It means everything to me. I’m so grateful for it, though I’m sure there are times I take it for granted. I worked many jobs in high school and college, and my family mostly works in factories, which means they don’t often travel or have time to pursue things they love. In that respect, I’m wildly lucky, not only to have freedom in my schedule but also the ability to focus on my passion.
How long does it take you to complete a piece?
I wish it was predictable. The same illustration can take two hours or it can take two days. Sometimes I have to do multiple drafts of something to really narrow down its essence. I strive for spontaneity even though my work is quite controlled. When I’m in a ‘flow state’ and the art gods are on my side, I can surprise myself and make things quite quickly. Other times, it feels like I’m being dragged through the mud and I just can’t get things right—so those pieces take way too long.
You were born in Michigan, have lived in Arizona, Colorado, and Tennessee, and currently reside in Japan. How have your travels inspired you and your work?
In all the places my husband and I have lived or traveled, I’ve been drawn to historical buildings, muted colors and textures, stories from people (especially older generations), and the atmosphere. Regarding our move to Japan, we wanted to move overseas before settling down in the US, and my husband has always had a fascination with Japanese culture. He’s a high-school English teacher, so it was easy for him to get a job here teaching English, and I’m lucky enough to be able to work from anywhere. It’s tough for me to articulate what an incredible experience it’s been, as I’ve been humbled, inspired, and moved in ways I didn’t anticipate. I’m quite inspired by the picture books here, the care in the details, and the subtle, lived-in nature of so many buildings.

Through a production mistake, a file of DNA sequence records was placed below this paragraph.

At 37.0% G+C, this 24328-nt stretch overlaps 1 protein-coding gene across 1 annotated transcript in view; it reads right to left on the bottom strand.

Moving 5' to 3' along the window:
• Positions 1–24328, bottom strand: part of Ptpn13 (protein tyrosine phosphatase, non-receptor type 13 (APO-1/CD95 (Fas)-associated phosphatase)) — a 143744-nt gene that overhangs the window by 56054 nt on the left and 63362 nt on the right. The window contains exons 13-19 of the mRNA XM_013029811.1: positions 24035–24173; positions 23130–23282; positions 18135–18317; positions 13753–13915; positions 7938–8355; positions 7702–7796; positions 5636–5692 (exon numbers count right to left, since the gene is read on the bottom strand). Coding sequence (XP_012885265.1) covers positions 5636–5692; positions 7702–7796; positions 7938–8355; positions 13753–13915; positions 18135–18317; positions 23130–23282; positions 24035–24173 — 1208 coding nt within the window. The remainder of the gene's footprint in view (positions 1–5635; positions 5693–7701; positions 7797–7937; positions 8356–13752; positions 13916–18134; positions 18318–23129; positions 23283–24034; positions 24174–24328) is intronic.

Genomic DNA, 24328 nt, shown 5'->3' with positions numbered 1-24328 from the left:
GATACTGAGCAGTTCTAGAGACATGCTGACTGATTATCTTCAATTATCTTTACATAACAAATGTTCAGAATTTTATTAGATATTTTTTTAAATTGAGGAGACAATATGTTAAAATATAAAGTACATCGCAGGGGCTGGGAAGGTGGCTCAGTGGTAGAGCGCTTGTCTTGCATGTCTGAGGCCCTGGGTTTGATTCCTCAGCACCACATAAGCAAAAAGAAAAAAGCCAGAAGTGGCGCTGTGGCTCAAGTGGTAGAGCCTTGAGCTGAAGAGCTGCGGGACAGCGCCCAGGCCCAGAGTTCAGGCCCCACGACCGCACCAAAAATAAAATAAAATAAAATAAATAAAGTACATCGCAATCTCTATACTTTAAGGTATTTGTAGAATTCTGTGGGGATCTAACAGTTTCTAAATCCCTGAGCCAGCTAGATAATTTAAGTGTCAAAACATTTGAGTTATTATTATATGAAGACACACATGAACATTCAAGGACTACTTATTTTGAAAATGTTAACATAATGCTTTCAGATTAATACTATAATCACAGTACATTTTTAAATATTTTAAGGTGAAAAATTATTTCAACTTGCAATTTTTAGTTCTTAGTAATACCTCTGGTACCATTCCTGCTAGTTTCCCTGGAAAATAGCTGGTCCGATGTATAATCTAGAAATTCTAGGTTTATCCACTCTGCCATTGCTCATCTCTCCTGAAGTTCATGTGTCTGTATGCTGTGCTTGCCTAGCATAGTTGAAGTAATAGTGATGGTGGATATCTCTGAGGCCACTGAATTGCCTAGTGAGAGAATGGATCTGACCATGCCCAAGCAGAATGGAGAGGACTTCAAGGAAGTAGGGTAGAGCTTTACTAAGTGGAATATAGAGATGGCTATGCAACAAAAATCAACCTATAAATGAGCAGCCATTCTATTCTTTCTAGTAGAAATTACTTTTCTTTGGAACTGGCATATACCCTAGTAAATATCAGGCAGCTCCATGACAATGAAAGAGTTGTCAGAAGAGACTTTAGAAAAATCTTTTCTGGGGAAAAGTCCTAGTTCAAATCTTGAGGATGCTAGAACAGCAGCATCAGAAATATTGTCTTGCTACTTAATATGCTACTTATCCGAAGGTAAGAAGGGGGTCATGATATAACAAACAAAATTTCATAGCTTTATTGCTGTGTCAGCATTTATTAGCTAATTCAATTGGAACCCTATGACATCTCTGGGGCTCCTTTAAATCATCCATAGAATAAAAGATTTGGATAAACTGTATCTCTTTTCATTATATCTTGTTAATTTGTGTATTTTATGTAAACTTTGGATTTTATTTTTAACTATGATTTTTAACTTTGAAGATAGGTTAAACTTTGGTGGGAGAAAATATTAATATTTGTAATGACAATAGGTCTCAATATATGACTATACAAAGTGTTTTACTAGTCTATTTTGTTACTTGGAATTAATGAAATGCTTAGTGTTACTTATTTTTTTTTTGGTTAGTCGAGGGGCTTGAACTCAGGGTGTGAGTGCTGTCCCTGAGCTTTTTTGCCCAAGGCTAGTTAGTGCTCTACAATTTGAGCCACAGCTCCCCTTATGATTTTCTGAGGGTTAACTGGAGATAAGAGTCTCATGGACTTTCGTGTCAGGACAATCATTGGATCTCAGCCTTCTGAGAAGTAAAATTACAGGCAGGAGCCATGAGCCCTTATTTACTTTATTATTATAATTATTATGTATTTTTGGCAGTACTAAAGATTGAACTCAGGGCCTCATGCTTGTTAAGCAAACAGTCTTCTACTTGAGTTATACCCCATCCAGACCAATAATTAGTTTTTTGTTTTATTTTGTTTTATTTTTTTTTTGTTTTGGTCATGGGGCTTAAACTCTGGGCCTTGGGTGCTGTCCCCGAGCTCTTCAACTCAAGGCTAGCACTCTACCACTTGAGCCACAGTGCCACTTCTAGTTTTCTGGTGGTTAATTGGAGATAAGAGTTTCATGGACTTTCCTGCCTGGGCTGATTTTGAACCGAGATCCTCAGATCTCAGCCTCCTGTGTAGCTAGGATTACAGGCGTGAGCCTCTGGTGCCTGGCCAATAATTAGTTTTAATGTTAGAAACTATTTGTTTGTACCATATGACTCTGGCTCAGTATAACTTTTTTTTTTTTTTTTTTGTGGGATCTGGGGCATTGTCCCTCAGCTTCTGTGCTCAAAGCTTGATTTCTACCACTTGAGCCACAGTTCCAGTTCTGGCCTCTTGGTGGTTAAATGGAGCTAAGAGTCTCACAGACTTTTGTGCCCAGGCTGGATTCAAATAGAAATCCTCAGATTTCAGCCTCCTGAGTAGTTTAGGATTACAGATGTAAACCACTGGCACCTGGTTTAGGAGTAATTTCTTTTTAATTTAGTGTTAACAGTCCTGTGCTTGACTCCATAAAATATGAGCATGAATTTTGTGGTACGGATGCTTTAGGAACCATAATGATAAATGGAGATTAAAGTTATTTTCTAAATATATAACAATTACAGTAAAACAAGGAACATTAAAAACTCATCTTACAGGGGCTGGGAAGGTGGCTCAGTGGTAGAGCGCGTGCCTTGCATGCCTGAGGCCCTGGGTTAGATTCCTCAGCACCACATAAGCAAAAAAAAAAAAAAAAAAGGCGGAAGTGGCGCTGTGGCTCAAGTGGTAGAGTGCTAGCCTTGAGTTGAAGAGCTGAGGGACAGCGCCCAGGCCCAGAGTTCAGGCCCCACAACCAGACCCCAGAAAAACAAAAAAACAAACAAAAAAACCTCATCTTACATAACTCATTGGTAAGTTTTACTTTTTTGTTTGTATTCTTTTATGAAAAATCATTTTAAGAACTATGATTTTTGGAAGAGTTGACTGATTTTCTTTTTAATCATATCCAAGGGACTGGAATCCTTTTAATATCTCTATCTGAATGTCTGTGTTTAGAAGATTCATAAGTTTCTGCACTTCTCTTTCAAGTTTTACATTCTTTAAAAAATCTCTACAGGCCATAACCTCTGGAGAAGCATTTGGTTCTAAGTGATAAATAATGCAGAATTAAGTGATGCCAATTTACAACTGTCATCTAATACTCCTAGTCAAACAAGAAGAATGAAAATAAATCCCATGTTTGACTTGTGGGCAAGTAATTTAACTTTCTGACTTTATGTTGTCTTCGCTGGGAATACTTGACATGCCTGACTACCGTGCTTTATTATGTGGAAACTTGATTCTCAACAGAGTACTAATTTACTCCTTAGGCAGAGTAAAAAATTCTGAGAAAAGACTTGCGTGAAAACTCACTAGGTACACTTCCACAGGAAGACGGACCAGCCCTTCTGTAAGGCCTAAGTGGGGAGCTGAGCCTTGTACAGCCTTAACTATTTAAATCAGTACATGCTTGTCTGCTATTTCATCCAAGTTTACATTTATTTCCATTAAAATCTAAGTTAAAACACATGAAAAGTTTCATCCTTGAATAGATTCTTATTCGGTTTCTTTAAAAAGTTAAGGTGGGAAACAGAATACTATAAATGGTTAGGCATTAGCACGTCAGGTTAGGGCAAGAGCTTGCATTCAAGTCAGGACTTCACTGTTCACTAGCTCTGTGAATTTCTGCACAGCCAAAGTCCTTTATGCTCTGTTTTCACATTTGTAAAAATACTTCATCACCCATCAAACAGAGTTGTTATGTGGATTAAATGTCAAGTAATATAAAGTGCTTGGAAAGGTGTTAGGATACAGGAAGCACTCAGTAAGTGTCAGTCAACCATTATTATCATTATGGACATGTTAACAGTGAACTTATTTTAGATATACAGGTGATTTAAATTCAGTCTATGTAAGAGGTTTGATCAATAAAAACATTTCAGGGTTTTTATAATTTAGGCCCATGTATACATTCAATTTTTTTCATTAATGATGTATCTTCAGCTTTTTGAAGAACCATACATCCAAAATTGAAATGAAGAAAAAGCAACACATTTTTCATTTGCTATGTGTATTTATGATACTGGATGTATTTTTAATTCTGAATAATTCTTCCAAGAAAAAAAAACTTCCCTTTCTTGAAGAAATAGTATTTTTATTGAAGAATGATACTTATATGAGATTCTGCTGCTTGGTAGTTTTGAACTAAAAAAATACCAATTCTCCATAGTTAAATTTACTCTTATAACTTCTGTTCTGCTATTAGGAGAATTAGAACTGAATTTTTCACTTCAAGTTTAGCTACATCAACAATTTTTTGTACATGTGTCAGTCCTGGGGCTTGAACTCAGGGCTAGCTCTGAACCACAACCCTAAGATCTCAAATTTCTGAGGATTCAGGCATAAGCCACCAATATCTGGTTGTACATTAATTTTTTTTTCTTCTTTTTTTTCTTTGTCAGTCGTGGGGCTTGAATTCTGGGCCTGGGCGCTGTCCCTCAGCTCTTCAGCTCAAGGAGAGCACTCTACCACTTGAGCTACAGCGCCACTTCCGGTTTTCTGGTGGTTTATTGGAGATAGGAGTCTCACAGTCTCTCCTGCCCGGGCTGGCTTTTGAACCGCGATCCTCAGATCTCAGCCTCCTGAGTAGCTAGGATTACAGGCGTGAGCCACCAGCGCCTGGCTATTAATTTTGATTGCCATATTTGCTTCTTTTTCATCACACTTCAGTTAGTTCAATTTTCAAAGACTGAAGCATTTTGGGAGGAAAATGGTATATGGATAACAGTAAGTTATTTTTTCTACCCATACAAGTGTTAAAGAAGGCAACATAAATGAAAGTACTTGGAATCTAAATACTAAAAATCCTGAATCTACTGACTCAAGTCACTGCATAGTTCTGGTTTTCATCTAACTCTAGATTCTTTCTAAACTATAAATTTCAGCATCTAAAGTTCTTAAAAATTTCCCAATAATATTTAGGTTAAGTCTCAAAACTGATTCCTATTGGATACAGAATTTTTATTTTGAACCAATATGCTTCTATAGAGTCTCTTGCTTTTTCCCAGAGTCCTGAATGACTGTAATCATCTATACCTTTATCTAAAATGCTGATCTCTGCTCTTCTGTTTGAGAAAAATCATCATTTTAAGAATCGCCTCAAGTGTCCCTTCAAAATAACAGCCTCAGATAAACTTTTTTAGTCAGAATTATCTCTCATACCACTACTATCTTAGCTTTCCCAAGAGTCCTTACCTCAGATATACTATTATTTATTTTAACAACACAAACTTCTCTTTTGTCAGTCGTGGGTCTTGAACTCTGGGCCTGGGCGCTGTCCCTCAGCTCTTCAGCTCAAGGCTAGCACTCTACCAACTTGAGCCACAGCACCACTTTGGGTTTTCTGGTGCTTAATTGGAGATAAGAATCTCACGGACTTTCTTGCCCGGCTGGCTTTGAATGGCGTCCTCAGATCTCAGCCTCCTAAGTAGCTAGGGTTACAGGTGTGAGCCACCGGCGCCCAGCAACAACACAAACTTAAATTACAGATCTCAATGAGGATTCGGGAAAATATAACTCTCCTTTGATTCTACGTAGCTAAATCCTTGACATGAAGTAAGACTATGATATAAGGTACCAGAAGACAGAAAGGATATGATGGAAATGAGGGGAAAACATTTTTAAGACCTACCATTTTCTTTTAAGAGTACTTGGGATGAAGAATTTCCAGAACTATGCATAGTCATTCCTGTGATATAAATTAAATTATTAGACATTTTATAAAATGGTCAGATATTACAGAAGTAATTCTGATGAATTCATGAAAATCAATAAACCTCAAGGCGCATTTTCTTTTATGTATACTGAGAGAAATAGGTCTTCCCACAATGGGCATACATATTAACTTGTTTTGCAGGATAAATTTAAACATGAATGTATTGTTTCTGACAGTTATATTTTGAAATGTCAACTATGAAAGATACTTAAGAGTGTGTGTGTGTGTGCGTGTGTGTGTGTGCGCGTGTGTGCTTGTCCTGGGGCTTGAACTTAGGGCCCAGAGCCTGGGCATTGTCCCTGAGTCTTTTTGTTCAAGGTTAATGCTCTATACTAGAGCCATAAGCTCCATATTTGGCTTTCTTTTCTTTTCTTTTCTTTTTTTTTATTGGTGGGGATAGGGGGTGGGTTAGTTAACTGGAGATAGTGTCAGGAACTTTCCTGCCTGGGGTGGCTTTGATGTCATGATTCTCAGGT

Animals are a common theme in your illustrations. Are you an animal lover? Which are your favorites to draw?
I’m absolutely an animal lover. I almost majored in animal sciences. With my profession, though, I’m able to collaborate with amazing naturalists like Sy Montgomery. I illustrated her memoir, How to Be a Good Creature, and, most recently, the picture-book version, Becoming a Good Creature. So I’m lucky that I get to combine two big parts of my life: animals and painting. I love drawing rabbits and mice—their ears can be so expressive. In contrast, horses and other hoofed animals are so hard to draw. You don’t realize how oddly proportioned their legs are until you draw them!
What’s the dynamic between you as an illustrator and the author you’re working with?
This may come as a surprise, but I have very little contact with the authors I illustrate for. I work with the editor or art director on projects, and while they’ll get input and approval from the author, I don’t directly communicate with them. This balance keeps the book at the forefront of the conversation, especially when the marketing and sales teams also have a say. It takes a community to make a good picture book, and this distance is really healthy. Once the project gets rolling, though, the author or I usually will reach out just to extend our excitement or gratitude. We’ll also communicate more when the book is released so we can be on the same page for marketing and events.
Do you hope to write more? How does writing satisfy you creatively versus illustrating?
Yes, I have lots of plans for books! I finally feel confident enough to pursue writing—for a long time, I didn’t consider myself an author, which kept me focused on illustrating. As far as picture books go, the wonderful thing about writing and illustrating your own content is that you have more control over it. Also, since this endeavor is new for me, I don’t feel the pressure around it like I do when I’m making visual art.
What’s the top piece of advice you’d give to someone who’s considering a career in illustration?
When I was starting out, I asked Susy Pilgrim Waters this question, and her answer has remained at the forefront of my own process: make the work you want to get. If you have work in your portfolio that does not reflect your dream job, take it out. You have the power, especially at the beginning, to steer your career in the direction you want. Clients will hire you for what they see, not what you think you can create in the future. Besides that, make connections often, be kind, send work in on time, and make sure you have a community of other artists who understand and support your goals and dreams.
For more info, visit myblankpaper.com or follow Rebecca on Instagram @rebeccagreenillustration